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Neuronal representation of stand and squat in the primary motor cortex of monkeys

Overview of attention for article published in Behavioral and Brain Functions, April 2015
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Title
Neuronal representation of stand and squat in the primary motor cortex of monkeys
Published in
Behavioral and Brain Functions, April 2015
DOI 10.1186/s12993-015-0061-0
Pubmed ID
Authors

Chaolin Ma, Xuan Ma, Hang Zhang, Jiang Xu, Jiping He

Abstract

Determining neuronal topographical information in the cerebral cortex is of fundamental importance for developing neuroprosthetics. Significant progress has been achieved in decoding hand voluntary movement with cortical neuronal activity in nonhuman primates. However, there are few successful reports in scientific literature for decoding lower limb voluntary movement with the cortical neuronal firing. We once reported an experimental system, which consists of a specially designed chair, a visually guided stand and squat task training paradigm and an acute neuron recording setup. With this system, we can record high quality cortical neuron activity to investigate the correlation between these neuronal signals and stand/squat movement. In this research, we train two monkeys to perform the visually guided stand and squat task, and record neuronal activity in the vast areas targeted to M1 hind-limb region, at a distance of 1 mm. We find that 76.9% of recorded neurons (1230 out of 1598 neurons) showing task-firing modulation, including 294 (18.4%) during the pre-response window; 310 (19.4%) for standing up; 104 (6.5%) for the holding stand phase; and 205 (12.8%) during the sitting down. The distributions of different type neurons have a high degree of overlap. They are mainly ranged from +7.0 to 13 mm in the Posterior-Anterior dimension, and from +0.5 to 4.0 mm in Dosal-lateral dimension, very close to the midline, and just anterior of the central sulcus. The present study examines the neuronal activity related to lower limb voluntary movements in M1 and find topographical information of various neurons tuned to different stages of the stand and squat task. This work may contribute to understanding the fundamental principles of neural control of lower limb movements. Especially, the topographical information suggests us where to implant the chronic microelectrode arrays to harvest the most quantity and highest quality neurons related to lower limb movements, which may accelerate to develop cortically controlled lower limb neuroprosthetics for spinal cord injury subjects.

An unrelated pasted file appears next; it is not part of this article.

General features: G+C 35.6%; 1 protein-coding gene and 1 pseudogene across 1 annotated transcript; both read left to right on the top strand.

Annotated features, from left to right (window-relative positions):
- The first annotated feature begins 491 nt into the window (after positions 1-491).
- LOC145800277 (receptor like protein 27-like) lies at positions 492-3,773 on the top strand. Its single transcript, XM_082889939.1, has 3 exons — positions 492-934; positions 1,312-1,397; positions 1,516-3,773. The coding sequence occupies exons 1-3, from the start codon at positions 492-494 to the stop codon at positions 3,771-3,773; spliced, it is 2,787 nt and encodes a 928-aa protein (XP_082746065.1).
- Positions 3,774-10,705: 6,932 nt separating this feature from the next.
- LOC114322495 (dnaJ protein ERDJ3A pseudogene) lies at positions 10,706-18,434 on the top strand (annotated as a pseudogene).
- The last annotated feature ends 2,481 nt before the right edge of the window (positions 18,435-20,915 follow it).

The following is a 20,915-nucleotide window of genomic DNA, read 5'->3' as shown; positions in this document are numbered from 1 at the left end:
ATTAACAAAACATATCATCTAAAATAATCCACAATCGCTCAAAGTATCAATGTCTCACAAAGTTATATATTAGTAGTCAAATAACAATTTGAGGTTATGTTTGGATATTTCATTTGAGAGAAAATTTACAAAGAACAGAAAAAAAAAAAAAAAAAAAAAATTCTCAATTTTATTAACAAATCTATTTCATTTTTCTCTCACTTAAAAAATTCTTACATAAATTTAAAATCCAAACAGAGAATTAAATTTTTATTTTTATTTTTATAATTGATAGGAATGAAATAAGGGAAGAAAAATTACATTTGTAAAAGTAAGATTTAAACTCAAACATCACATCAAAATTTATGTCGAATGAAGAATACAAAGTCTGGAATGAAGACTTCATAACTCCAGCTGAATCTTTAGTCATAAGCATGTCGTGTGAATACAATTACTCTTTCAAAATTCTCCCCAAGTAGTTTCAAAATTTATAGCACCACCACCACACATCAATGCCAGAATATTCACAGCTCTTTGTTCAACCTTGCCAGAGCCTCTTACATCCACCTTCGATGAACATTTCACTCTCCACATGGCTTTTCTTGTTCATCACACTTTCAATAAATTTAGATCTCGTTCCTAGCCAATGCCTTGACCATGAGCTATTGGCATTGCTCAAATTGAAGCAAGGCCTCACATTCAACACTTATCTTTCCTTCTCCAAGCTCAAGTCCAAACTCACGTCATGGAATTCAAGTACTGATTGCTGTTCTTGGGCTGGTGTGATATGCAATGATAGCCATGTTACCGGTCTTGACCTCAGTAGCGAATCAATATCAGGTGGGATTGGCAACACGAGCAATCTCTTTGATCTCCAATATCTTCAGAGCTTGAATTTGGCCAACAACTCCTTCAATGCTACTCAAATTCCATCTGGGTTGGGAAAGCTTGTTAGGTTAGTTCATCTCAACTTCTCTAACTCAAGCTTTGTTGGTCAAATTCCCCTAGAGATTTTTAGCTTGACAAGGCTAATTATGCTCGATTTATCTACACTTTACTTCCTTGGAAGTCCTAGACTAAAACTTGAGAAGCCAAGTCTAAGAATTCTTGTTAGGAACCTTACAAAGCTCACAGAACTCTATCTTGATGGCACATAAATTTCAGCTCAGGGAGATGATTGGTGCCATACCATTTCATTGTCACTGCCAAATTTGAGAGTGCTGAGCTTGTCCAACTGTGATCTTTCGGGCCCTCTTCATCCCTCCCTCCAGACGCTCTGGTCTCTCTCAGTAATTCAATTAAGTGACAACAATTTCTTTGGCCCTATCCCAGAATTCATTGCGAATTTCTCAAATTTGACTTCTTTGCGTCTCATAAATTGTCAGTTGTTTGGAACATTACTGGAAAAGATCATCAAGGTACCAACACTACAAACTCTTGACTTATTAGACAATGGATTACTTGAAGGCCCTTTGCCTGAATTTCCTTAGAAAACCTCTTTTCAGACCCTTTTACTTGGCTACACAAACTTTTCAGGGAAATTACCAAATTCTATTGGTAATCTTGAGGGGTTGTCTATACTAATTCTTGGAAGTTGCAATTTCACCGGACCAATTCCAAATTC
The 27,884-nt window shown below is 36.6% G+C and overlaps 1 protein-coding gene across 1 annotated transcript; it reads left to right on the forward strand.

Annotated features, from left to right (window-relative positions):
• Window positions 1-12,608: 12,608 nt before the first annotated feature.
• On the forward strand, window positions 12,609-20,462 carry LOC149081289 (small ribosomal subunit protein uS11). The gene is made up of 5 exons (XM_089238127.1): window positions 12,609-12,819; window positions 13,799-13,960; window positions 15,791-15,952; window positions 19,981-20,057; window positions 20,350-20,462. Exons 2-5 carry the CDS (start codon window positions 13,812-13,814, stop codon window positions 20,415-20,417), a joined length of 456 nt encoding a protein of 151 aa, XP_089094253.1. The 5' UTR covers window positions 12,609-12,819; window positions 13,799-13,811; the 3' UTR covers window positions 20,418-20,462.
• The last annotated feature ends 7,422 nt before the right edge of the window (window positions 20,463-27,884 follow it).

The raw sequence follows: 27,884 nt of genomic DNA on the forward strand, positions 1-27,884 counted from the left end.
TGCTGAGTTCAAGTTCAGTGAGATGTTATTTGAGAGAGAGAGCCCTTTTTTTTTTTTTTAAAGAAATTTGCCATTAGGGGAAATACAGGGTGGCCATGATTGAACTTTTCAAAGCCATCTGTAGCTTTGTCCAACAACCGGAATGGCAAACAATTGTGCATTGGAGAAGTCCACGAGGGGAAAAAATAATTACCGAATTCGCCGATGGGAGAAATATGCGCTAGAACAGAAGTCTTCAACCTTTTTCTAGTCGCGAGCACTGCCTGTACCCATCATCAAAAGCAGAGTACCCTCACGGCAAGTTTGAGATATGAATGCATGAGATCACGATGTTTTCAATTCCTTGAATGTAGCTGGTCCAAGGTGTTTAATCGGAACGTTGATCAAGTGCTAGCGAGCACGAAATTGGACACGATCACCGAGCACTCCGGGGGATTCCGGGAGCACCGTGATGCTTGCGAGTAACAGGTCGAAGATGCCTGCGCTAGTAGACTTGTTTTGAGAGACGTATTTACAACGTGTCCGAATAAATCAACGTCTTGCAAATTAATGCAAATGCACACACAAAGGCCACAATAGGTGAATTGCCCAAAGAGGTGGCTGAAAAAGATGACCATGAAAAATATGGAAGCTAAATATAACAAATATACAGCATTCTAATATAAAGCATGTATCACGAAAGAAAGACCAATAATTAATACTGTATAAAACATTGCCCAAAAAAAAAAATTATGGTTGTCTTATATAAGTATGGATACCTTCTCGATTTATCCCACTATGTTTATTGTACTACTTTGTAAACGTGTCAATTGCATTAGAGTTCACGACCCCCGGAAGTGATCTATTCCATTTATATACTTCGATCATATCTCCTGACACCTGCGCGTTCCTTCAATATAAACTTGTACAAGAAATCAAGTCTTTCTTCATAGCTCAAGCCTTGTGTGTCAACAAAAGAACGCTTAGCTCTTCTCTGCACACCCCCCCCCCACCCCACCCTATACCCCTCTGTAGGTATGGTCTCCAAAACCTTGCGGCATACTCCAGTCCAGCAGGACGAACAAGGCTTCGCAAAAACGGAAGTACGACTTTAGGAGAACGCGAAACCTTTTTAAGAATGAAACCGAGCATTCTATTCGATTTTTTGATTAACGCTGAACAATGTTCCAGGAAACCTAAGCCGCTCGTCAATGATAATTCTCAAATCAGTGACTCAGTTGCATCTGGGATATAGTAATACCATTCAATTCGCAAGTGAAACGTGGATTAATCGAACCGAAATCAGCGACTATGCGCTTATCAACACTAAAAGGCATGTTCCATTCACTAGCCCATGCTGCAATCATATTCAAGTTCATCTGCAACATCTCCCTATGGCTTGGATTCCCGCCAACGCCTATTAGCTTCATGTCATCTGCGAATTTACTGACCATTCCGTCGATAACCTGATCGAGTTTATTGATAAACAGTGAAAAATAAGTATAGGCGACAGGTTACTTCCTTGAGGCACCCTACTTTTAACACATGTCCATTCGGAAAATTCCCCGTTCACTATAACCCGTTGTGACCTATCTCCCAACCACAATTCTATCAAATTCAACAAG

Twitter Demographics

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Mendeley readers

The data shown below were compiled from readership statistics for 16 Mendeley readers of this research output. Click here to see the associated Mendeley record.

Geographical breakdown

Country Count As %
Unknown 16 100%

Demographic breakdown

Readers by professional status Count As %
Student > Master 5 31%
Student > Ph. D. Student 3 19%
Other 2 13%
Student > Bachelor 2 13%
Student > Doctoral Student 1 6%
Other 1 6%
Unknown 2 13%
Readers by discipline Count As %
Medicine and Dentistry 5 31%
Psychology 2 13%
Sports and Recreations 2 13%
Neuroscience 2 13%
Computer Science 1 6%
Other 2 13%
Unknown 2 13%

Attention Score in Context

This research output has an Altmetric Attention Score of 1. This is our high-level measure of the quality and quantity of online attention that it has received. This Attention Score, as well as the ranking and number of research outputs shown below, was calculated when the research output was last mentioned on 29 December 2016.
All research outputs
#6,412,365
of 8,834,354 outputs
Outputs from Behavioral and Brain Functions
#219
of 329 outputs
Outputs of similar age
#135,833
of 208,358 outputs
Outputs of similar age from Behavioral and Brain Functions
#10
of 10 outputs
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So far Altmetric has tracked 329 research outputs from this source. They receive a mean Attention Score of 4.9. This one is in the 31st percentile – i.e., 31% of its peers scored the same or lower than it.
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